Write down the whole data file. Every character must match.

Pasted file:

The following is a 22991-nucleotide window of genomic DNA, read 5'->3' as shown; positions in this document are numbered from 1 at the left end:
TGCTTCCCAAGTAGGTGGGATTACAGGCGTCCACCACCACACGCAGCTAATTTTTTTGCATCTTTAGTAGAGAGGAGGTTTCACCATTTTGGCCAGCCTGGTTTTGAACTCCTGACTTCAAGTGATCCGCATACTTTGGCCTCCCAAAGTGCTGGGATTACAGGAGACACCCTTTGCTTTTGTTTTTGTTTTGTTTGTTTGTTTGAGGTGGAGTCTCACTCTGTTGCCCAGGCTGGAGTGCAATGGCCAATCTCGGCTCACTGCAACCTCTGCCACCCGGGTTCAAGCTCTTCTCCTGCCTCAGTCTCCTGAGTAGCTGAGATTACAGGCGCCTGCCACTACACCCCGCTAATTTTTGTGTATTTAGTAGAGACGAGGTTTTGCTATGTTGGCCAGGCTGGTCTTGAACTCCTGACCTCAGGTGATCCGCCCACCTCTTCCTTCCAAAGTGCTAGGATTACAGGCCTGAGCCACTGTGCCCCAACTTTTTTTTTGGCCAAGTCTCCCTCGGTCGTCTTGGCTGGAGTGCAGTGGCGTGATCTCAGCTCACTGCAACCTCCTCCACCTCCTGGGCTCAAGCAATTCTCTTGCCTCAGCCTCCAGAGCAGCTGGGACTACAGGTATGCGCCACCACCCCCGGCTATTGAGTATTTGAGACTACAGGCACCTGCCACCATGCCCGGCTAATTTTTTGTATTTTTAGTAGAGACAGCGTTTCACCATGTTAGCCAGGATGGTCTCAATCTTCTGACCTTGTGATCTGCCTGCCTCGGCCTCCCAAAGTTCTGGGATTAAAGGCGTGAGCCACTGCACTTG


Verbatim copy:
The following is a 22991-nucleotide window of genomic DNA, read 5'->3' as shown; positions in this document are numbered from 1 at the left end:
TGCTTCCCAAGTAGGTGGGATTACAGGCGTCCACCACCACACGCAGCTAATTTTTTTGCATCTTTAGTAGAGAGGAGGTTTCACCATTTTGGCCAGCCTGGTTTTGAACTCCTGACTTCAAGTGATCCGCATACTTTGGCCTCCCAAAGTGCTGGGATTACAGGAGACACCCTTTGCTTTTGTTTTTGTTTTGTTTGTTTGTTTGAGGTGGAGTCTCACTCTGTTGCCCAGGCTGGAGTGCAATGGCCAATCTCGGCTCACTGCAACCTCTGCCACCCGGGTTCAAGCTCTTCTCCTGCCTCAGTCTCCTGAGTAGCTGAGATTACAGGCGCCTGCCACTACACCCCGCTAATTTTTGTGTATTTAGTAGAGACGAGGTTTTGCTATGTTGGCCAGGCTGGTCTTGAACTCCTGACCTCAGGTGATCCGCCCACCTCTTCCTTCCAAAGTGCTAGGATTACAGGCCTGAGCCACTGTGCCCCAACTTTTTTTTTGGCCAAGTCTCCCTCGGTCGTCTTGGCTGGAGTGCAGTGGCGTGATCTCAGCTCACTGCAACCTCCTCCACCTCCTGGGCTCAAGCAATTCTCTTGCCTCAGCCTCCAGAGCAGCTGGGACTACAGGTATGCGCCACCACCCCCGGCTATTGAGTATTTGAGACTACAGGCACCTGCCACCATGCCCGGCTAATTTTTTGTATTTTTAGTAGAGACAGCGTTTCACCATGTTAGCCAGGATGGTCTCAATCTTCTGACCTTGTGATCTGCCTGCCTCGGCCTCCCAAAGTTCTGGGATTAAAGGCGTGAGCCACTGCACTTG